Harris wrote. The Harris family returned home Monday evening, where Harris heard of further news from the meeting. "Since I came home," the farmer wrote, "I have heard that a negro was hanged at the church until he was almost dead. The negro used insulting language to a white woman." (Source: Vale of Tears: New Essays on Religion and Reconstruction by Edward J. Blum and W. Scott Poole (2005); "Sexuality, Violence, and Religion in Upcountry South Carolina" by Kimberly Kellison, pg 15.)
    — Submitted February 28, 2011, by Brian Scott of Anderson, South Carolina.

 
Categories. Cemeteries & Burial SitesChurches, Etc.War, US CivilWar, US Revolutionary
 
Mount Zion Baptist Church and Marker image. Click for full size.
By Brian Scott, February 17, 2011
5. Mount Zion Baptist Church and Marker
Mount Zion Baptist Church Cemetery image. Click for full size.
By Michael Sean Nix, October 12, 2008
6. Mount Zion Baptist Church Cemetery
Cemetery grounds
Rev John Gill Landrum<br>1810-1882 image. Click for full size.
By Brian Scott
7. Rev John Gill Landrum
1810-1882
Signer of the Ordinance of Secession
Mount Zion Baptist Church Cemetery image. Click for full size.
By Michael Sean Nix, October 12, 2008
8. Mount Zion Baptist Church Cemetery
Cemetery grounds
Mount Zion Baptist Church Cemetery image. Click for full size.
By Michael Sean Nix, October 12, 2008
9. Mount Zion Baptist Church Cemetery
Cemetery grounds
Mount Zion Baptist Church Cemetery image. Click for full size.
By Michael Sean Nix, October 12, 2008
10. Mount Zion Baptist Church Cemetery
Cemetery grounds
Mount Zion Baptist Church Cemetery image. Click for full size.
By Brian Scott, February 17, 2011
11. Mount Zion Baptist Church Cemetery
Mount Zion Baptist Church Cemetery image. Click for full size.
By Brian Scott, February 17, 2011
12. Mount Zion Baptist Church Cemetery
Mount Zion Baptist Church Cemetery image. Click for full size.
By Brian Scott, February 17, 2011
13. Mount Zion Baptist Church Cemetery
Grave marker for Rev. John Gill Landrum image. Click for full size.
By Michael Sean Nix, October 12, 2008
14. Grave marker for Rev. John Gill Landrum
Rev. John Gill Landrum<br>Monument - East Inscription image. Click for full size.
By Brian Scott, February 17, 2011
15. Rev. John Gill Landrum
Monument - East Inscription
Mount Zion
To her beloved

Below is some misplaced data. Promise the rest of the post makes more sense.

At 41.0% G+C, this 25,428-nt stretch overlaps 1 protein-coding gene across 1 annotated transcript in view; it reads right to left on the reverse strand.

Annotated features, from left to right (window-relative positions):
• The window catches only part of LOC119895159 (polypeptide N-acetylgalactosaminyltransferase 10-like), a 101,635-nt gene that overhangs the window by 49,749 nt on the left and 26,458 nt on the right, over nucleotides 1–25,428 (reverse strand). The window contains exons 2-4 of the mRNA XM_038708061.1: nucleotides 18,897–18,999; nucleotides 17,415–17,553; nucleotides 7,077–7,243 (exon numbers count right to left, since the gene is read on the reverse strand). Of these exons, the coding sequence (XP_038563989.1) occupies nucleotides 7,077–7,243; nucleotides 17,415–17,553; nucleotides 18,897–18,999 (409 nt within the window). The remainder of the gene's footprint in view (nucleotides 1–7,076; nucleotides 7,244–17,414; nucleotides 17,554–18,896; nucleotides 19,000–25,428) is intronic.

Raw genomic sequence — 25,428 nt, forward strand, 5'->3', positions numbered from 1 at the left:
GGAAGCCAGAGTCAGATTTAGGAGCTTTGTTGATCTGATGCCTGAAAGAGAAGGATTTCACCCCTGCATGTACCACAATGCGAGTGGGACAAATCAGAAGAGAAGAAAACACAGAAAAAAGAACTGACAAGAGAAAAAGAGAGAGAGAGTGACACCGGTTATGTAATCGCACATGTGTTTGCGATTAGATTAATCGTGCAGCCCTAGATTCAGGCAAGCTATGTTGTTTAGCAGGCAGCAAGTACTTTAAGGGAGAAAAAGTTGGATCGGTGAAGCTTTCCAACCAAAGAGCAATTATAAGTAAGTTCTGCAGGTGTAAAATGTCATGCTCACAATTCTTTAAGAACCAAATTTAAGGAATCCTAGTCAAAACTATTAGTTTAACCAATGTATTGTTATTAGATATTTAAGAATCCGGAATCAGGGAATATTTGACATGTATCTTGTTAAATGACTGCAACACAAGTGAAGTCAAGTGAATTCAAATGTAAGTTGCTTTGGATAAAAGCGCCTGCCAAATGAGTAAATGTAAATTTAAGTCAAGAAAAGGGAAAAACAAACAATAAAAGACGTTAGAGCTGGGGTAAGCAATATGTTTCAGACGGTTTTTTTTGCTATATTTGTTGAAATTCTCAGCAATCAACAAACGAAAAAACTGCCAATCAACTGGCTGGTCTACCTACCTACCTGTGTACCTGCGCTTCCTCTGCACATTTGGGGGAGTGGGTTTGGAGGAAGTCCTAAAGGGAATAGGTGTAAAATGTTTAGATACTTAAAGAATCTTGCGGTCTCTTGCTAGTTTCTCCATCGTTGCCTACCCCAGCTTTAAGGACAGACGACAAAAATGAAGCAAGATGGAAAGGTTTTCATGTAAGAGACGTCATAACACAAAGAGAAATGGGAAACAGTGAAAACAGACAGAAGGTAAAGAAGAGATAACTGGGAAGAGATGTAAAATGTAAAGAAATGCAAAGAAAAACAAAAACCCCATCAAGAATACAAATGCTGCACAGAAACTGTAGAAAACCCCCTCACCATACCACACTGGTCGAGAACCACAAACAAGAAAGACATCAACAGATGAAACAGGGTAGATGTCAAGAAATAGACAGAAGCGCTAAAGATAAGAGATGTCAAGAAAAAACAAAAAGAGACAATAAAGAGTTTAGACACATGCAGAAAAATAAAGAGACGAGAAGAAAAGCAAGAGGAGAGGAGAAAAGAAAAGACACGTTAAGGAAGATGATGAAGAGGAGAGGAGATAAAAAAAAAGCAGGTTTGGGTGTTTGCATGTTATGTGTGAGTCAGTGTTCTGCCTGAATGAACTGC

pastor of fifty
years. He shared
our joys &
sorrows. At the
alter. At the tomb.
Rev. John Gill Landrum<br>Monument - North Inscription image. Click for full size.
By Brian Scott, February 17, 2011
16. Rev. John Gill Landrum
Monument - North Inscription
The faithful
earnest, successful
pastor of New
Prospect Church for
half a century now
rests from his labors.
A prince and a great
man's fallen in Israel.
He being dead, yet
speaketh.

Born in Rutherford
Co. Tenn. Oct. 22, 1810
Rev. John Gill Landrum<br>Monument - West Inscription image. Click for full size.
By Brian Scott, February 17, 2011
17. Rev. John Gill Landrum
Monument - West Inscription
Wolf Creek.
A searcher for
truth. He was among
the first in the cause
of Temperance, Sunday
Schools and missions.
Punctual, humble, self-
sacrificing he was
devoted to duty
through a long life.
Rev. John Gill Landrum<br>Monument - South Inscription image. Click for full size.
By Brian Scott, February 17, 2011
18. Rev. John Gill Landrum
Monument - South Inscription
Bethlehem's
devoted pastor
for 36 years. He led us
into green pastures.
He made ours a house
of spiritual bread.
From our hearts and
homes God took him.
His work remains.

Died at Landrums
S.C. Jan. 19, 1882
Elizabeth Landrum Tombstone<br>Engraved by W.T. White image. Click for full size.
By Brian Scott, February 17, 2011
19. Elizabeth Landrum Tombstone
Engraved by W.T. White
In Memory
of
Elizabeth Landrum
Consort of
Rev. J.G. Landrum
who was born
on the 23rd of Sept. 1812
and died
on the 29th of Nov. 1857
----------
She was a member
of the Baptist Church
and a steadfast Christian.
She was faithful unto death.
Her reward is
"A Crown of Life."
Grave marker for J.B.O. Landrum image. Click for full size.
By Michael Sean Nix, October 12, 2008
20. Grave marker for J.B.O. Landrum
John Belton O'Neall Landrum<br>Monument - East Inscription image. Click for full size.
By Brian Scott, February 17, 2011
21. John Belton O'Neall Landrum
Monument - East Inscription
Dr.
J.B.O. Landrum
1844 - 1901
John Belton O'Neall Landrum<br>Monument - North Inscription image. Click for full size.
By Brian Scott, February 17, 2011
22. John Belton O'Neall Landrum
Monument - North Inscription
A Christian gentleman,
a model husband and
father. A generous
friend and neighbor.
His heart over flowed
with kindness to all.
And his life was a
record of self-sacrifice
and noble deeds.
John Belton O'Neall Landrum<br>Monument - West Inscription image. Click for full size.